To represent North Somerset council libraries I opted to go and see the library at Weston-Super-Mare which is called The Weston and is based in the Town Hall. The library and other council facilities moved to the revamped town hall in late 2012. The library seems to have most of the back of the ground floor with council offices on the floors above.
On entry to the library you come to this very attractive, open, atrium-like, central area with a large circular map of North Somerset built into the flooring. The designers have zoned the areas of the ground floor very effectively using the bookcases and different carpets and colours. There’s a good variety of seating, like the large sofa in the picture below. There were lots of customers reading and studying and particularly lots of people studying at the desks along the windows.
The stack ends were colourful, attractive and clear. There was lots of book stock and I noted self-issue machines, water coolers, vending machines, a teen library and a security guard. The staff were in uniform.
When it first opened, the Town Hall and the Library were open until 8pm on weekdays but the hours were reduced in 2018 due to low visitor numbers.
However, according to a local newspaper article in 2016 the library books at The Weston are “overworked” – they are older and borrowed more than average library books in the England. The library budget has remained stagnant even though the local population is increasing and more people are using the service.
It was nice on entry to be greeted with these children’s model making exhibits (below). And draped over the balcony above were banners made locally to mark the marches for women’s suffrage that took place over 100 years ago.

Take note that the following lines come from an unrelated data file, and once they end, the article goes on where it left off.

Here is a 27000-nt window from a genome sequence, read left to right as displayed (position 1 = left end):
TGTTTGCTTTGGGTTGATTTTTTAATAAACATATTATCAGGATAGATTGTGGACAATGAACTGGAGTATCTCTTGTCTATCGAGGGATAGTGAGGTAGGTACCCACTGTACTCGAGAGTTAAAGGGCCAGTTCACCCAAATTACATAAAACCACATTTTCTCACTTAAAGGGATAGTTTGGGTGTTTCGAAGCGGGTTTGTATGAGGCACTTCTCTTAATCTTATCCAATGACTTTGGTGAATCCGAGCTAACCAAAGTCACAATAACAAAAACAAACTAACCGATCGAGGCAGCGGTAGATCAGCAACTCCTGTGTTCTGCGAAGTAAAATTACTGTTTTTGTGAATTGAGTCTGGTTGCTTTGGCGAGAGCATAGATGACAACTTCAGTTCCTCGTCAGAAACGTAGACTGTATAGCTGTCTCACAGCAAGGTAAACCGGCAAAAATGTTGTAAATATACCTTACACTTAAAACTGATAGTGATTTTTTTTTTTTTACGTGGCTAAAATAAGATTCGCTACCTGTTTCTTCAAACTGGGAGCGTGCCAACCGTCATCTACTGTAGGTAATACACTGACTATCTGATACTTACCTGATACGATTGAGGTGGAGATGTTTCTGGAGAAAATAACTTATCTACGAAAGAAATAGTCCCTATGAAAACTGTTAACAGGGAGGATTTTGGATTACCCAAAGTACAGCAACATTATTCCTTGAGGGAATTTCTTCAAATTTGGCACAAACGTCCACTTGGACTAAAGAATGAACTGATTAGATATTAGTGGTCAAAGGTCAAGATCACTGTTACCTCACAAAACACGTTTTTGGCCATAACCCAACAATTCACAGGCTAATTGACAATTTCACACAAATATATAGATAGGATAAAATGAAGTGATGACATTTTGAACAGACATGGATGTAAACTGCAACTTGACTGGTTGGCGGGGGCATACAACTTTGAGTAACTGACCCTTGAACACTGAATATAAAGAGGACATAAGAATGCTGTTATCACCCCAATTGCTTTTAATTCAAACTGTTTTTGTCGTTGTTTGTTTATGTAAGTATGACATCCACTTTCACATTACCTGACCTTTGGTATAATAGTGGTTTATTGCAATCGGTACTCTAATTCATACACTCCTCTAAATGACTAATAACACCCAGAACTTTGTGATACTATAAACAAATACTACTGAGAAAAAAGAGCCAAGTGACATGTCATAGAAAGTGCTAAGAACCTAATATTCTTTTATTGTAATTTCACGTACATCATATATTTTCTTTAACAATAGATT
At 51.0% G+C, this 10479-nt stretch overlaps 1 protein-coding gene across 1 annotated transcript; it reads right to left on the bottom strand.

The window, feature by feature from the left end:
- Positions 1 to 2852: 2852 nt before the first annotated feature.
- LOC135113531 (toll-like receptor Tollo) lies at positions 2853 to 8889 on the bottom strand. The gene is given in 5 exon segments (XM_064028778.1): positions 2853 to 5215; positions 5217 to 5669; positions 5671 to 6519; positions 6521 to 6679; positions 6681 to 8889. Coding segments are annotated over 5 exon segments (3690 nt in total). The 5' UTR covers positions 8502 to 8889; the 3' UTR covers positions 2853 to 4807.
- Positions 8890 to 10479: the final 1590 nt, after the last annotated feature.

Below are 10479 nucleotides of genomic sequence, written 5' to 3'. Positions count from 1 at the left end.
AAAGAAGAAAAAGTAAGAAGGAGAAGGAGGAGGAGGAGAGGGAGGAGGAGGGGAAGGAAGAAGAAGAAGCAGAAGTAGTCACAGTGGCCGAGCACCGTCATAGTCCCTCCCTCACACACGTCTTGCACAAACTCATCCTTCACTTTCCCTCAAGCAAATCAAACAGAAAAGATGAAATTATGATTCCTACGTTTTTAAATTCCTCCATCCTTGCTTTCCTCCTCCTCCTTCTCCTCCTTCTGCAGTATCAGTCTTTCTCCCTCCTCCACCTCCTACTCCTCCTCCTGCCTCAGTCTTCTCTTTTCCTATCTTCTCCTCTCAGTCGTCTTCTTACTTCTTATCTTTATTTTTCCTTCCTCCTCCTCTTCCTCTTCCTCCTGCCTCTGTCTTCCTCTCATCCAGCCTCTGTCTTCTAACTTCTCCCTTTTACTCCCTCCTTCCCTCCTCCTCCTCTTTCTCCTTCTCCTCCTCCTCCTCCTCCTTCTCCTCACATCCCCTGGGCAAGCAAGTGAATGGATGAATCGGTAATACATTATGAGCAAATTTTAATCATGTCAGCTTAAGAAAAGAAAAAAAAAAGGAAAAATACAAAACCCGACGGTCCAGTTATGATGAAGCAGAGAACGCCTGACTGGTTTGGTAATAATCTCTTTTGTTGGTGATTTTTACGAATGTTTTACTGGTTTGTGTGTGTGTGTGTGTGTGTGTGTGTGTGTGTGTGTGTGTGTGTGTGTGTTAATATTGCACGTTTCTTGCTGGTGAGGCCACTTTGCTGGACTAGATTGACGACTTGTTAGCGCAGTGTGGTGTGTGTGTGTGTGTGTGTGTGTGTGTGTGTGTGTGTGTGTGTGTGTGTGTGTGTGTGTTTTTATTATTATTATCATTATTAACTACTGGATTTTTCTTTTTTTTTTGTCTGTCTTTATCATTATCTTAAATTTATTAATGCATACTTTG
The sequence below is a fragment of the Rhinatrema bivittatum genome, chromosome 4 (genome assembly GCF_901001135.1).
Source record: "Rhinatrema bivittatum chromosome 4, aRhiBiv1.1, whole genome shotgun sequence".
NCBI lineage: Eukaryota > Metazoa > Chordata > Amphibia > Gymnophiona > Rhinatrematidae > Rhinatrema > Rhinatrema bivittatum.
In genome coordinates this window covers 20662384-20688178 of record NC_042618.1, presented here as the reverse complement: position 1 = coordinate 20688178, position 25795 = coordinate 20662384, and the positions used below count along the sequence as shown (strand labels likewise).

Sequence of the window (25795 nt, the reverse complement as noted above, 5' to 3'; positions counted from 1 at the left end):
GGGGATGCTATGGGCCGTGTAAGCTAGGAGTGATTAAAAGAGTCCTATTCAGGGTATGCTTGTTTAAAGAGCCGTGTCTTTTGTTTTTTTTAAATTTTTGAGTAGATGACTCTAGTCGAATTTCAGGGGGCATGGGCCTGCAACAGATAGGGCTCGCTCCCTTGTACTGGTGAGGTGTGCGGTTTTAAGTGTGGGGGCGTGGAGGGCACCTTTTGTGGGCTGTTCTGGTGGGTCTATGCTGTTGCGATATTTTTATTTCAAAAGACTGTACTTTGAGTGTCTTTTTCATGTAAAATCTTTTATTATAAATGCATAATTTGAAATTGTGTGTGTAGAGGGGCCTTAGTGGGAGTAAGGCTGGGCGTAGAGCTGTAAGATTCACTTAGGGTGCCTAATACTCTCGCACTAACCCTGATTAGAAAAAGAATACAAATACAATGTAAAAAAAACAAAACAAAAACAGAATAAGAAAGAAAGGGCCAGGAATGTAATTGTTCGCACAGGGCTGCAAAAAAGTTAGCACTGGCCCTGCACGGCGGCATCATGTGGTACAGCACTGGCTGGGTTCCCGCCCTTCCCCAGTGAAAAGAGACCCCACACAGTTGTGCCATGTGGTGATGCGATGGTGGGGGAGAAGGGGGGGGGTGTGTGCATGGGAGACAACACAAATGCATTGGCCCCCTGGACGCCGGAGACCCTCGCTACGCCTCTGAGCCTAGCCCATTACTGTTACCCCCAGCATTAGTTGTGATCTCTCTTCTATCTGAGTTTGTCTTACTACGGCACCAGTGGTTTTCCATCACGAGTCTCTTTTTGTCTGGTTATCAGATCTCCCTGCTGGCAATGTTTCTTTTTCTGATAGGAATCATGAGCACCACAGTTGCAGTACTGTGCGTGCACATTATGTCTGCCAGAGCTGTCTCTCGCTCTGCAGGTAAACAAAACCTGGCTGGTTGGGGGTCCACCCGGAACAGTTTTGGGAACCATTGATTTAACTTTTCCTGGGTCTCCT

The library was built in 1986 and refurbished inside in 2012. It still looks in good nick with modern signs and bookcases and clean carpets. The library is on three floors with a central atrium. The children’s library was off to the side and too busy with kids for me to be able to take a photo. In 2013-14 Redbridge Central Library was the 14th busiest in England.
As the library shares the building with the museum they have placed some exhibits in amongst the bookshelves which is a nice touch.
There is also a Hub Central – a popular space for business start-ups, where you can use your library card to enable the use of a tablet – not seen a hublet unit before.
On-site there was also the Hardback cafe (where I presume the Hardbacks book group meets) and I saw a knitting group in action. There were few seats available as it was so busy and people were making good use of the quiet study area. There were plenty of staff about – they wore uniforms of black T-shirts and fleeces so they were easily identifiable.
Oldham library has a lovely approach – it feels like it has its own front garden. The new building is from 2006. It has a nice café, a gallery and a performance space. Its address is the cultural quarter. I really like its name – the “library and lifelong learning centre”.
Inside it was very modern, open plan with concrete pillars and splashes of red. There were large floor to ceiling picture windows on several sides. Between the book stacks there were sofas and chairs next to the windows arranged in a sitting room format. They looked like lovely spots to sit and read.
The children’s and teens’ library upstairs was extensive with study desks, comfy sofas, another picture window and high computer desks.
Interestingly the staff all wear T-shirts. I am in favour of staff being identifiable, usually by a badge, but I wouldn’t be keen on having to wear a uniform.